Gone are the days when you can simply sit back and let your paid advertisements do the work of driving all your traffic to your website. Gone too are the days of churning out masses of keyword-rich low quality content in order to score search engine optimisation points. Long gone. Today it’s far more important to have a diverse and comprehensive content marketing strategy, and guest blogging can be a powerful tool within this context.
But as with many things in life, there are right and wrong ways of going about guest blogging, as the search engines will be only too happy to tell you. Before we take a look at some of the do’s and don’ts of guest blogging, let’s take a look at what it can do for your business and your website.
Why guest blog?
Guest blogging serves a number of very useful purposes:
- Link building – Most blogs will allow you to include a link to your website, usually within a short bio at the end of your guest blog post. If these links are on popular and credible websites this can enhance your standing with the search engines and your lift your site higher in the results pages.
- Traffic boosting – If you write something that is genuinely useful/entertaining/timely (preferably all three), this may help to generate additional hits to your website.
- Authority bolstering – Well written and insightful guest blogs can help you to make a reputation for yourself and lead others to see you as an authority in your field.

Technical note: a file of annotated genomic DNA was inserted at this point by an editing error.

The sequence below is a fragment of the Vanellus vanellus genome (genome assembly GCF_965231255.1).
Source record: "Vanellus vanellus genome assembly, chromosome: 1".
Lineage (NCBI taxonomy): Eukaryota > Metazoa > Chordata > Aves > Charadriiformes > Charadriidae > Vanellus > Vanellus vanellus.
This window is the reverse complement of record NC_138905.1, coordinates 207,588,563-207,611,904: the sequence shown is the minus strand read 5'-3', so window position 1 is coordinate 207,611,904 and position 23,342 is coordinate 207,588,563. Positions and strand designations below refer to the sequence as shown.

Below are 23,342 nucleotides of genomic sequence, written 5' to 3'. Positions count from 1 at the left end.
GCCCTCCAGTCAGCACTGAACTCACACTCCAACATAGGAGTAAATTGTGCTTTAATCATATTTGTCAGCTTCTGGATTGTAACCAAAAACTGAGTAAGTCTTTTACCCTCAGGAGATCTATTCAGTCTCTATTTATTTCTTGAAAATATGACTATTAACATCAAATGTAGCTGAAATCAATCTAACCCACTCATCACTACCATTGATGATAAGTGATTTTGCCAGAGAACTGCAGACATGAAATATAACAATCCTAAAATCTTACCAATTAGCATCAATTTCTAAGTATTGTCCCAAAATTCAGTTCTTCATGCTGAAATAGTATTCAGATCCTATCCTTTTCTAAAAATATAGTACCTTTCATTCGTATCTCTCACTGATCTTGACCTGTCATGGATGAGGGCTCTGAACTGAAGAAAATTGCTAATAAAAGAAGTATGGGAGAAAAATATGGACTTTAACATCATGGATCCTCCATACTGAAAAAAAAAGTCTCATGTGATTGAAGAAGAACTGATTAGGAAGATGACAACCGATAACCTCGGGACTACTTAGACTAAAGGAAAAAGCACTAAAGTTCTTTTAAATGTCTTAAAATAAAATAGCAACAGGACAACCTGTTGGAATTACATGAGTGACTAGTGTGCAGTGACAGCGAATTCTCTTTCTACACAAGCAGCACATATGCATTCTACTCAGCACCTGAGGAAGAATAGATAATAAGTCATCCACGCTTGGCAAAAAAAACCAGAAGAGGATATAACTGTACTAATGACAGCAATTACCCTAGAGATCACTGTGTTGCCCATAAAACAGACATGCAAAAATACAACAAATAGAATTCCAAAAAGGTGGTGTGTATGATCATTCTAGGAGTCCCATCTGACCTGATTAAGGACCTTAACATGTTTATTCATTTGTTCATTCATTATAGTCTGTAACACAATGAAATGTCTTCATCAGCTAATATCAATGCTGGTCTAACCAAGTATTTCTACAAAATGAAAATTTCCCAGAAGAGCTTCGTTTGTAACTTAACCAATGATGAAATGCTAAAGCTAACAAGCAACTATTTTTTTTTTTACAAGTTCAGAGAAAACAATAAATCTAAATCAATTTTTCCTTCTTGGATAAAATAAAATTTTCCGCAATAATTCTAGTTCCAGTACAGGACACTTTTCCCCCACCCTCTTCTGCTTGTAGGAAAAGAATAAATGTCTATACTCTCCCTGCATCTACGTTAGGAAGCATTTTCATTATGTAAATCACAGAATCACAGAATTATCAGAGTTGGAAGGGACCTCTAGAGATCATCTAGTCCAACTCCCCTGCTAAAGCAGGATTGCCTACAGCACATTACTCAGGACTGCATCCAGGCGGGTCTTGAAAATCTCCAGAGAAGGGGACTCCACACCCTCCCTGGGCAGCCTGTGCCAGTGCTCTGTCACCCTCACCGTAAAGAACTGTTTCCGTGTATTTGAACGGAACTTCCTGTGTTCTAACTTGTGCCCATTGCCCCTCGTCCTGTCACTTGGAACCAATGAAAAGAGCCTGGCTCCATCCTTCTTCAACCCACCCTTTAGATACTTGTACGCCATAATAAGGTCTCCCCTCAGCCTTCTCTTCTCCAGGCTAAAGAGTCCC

The don’ts – straight from the horse’s mouth
With the explosion of guest blogging as a content marketing and SEO technique across the internet, Google has inevitably taken an interest, and has weighed in on the matter a number of times.
Most recently, Google’s Head of Webspam, Matt Cutts, released a video on YouTube covering the subject. In it he says that, “I wouldn’t recommend that you make [guest blogging] your only way of gathering links; I wouldn’t recommend that you send out thousands of blast emails offering to guest blog; I wouldn’t recommend that you guest blog with the same article on two different blogs; I wouldn’t recommend that you take one article and ‘spin’ it lots of times.”
Google is currently tackling the rise of guest blogging as a form of spam, what Cutts describes as, “low quality guest blogging”, but this should make it easier for those who guest blog legitimately to get their content read. You can find out more about what Google’s considers the don’ts of guest blogging in another video by Cutts.
So what makes a good guest blog? Here are a few basic guidelines to keep in mind.
- Knowledgeable and accurate content written by an expert
- Relevance to the host blog
- Original and insightful content which is useful
- No sales talk or blatant self-promotion
Find out more about our guest blogging service.